Then they lost this right. They were told they were no longer able to make those kinds of decisions. For some unfathomable reason, they surrendered their authentic right to health care without a bloody struggle.

They were lied to, of course. The doctors and the politicians did not really believe that Americans had suddenly become too benighted to medicate themselves. No, the doctors and politicians wanted power. The prescription law was just one piece of a larger conspiracy against the public. At about this time, the United States got its first laws to license doctors and accredit medical schools. The same paternalistic rationalizations were fed to the public. But the minutes of the medical societies' meetings tell another story. Historian Ronald Hamowy has documented what was really on the minds of the doctors: income. They were concerned that free entry, and hence unrestricted competition, into the medical profession was driving down fees. Only government regulation could keep the doctors living in the manner to which they had become accustomed.

That regulation took several forms. Accreditation of medical schools regulated how many doctors would graduate each year. Licensing similarly metered the number of practitioners and prohibited competitors, such as nurses and paramedics, from performing services they were perfectly capable of performing. Finally, prescription laws guaranteed that people would have to see a doctor to obtain medicines they had previously been able to get on their own. The doctors and politicians succeeded in supporting the medical profession's income; they also contributed to the infantilization of the American people. We have never recovered.

The health-care industry is a textbook example of what Ivan Illich called a "radical monopoly." As I wrote in an earlier post, state intervention artificially skews the model of service toward the most expensive kind of stuff. For example, the patent system encourages an R&D effort focused mainly on tweaking existing drugs just enough to claim that they're "new," and justify getting a new patent on them (the so-called "me too" drugs). Most medical research is carried out in prestigious med schools, clinics and research hospitals whose boards of directors are also senior managers or directors of drug companies. And the average GP's knowledge of new drugs comes from the Pfizer or Merck rep who drops by now and then.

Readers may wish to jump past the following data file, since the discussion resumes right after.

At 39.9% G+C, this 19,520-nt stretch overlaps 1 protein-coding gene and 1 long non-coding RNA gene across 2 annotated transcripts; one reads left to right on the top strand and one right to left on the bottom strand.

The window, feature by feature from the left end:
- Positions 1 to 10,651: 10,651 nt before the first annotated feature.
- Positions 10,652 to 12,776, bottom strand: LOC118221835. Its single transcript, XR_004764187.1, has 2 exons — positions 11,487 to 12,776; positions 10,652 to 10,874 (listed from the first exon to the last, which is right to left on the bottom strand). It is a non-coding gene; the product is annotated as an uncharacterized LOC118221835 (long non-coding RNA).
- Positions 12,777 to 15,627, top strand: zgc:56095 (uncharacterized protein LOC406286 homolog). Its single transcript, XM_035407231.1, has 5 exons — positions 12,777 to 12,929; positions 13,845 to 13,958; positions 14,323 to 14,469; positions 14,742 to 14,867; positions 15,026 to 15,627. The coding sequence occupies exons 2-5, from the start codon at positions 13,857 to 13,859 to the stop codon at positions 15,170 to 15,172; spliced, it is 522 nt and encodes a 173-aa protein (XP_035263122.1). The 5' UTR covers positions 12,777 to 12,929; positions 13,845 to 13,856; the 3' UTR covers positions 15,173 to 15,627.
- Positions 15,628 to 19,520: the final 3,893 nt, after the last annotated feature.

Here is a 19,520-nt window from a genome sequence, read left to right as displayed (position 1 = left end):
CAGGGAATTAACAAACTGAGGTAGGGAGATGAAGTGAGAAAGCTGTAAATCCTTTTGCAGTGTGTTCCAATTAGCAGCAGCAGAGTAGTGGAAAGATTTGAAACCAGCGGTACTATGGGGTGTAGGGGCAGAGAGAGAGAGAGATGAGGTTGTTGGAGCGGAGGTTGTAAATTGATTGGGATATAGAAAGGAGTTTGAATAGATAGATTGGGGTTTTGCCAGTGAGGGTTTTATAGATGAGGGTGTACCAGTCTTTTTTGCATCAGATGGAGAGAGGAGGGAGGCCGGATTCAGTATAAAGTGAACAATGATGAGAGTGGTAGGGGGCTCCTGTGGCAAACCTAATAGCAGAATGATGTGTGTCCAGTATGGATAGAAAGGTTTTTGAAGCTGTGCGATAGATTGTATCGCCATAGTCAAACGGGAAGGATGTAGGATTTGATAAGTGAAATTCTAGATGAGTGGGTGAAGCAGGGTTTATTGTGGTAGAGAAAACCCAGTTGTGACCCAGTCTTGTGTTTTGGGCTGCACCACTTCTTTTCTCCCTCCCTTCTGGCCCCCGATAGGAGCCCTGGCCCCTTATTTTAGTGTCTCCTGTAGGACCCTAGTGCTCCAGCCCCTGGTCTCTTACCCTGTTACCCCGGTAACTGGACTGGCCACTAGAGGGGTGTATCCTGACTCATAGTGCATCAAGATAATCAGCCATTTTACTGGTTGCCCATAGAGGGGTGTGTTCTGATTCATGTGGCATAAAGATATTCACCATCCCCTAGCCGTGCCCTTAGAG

The government having made some aspects of treatment artificially lucrative with its patent system and licensing cartel, the standards of practice naturally gravitate toward where the money is. The newly patented "me too" drugs crowd out drugs that are almost (if not entirely) as good, so that the cost of medicine is many times higher than necessary. The licensing cartel requires diagnosis and treatment by someone with an MD's level of training, when something much less might be all that's needed.

Result: Illich's radical monopoly. The state-sponsored crowding-out makes other, cheaper (and often more appropriate) forms of treatment less usable, and renders cheaper (but adequate) treatments artificially scarce. Centralized, high-tech, and skill-intensive ways of doing things make it harder for ordinary people to translate their own skills and knowledge into use-value. Schooling is something you can only get from somebody with a degree from a teacher's college, according to a state-prescribed curriculum. In the field of housing, around a third of which was still self-built in the U.S. as late as the 1940s, self-building is virtually illegal thanks to local housing codes set by licensed contractors and their lobbyists. This despite the fact that the available technology for self-building (modular houses, "cob" building, etc.) is far more user-friendly than it was sixty years ago. And healthcare, finally, is something you can only get from somebody who's spent eight years in school, jumped through the hoop of his local licensing cartel, and done a residency.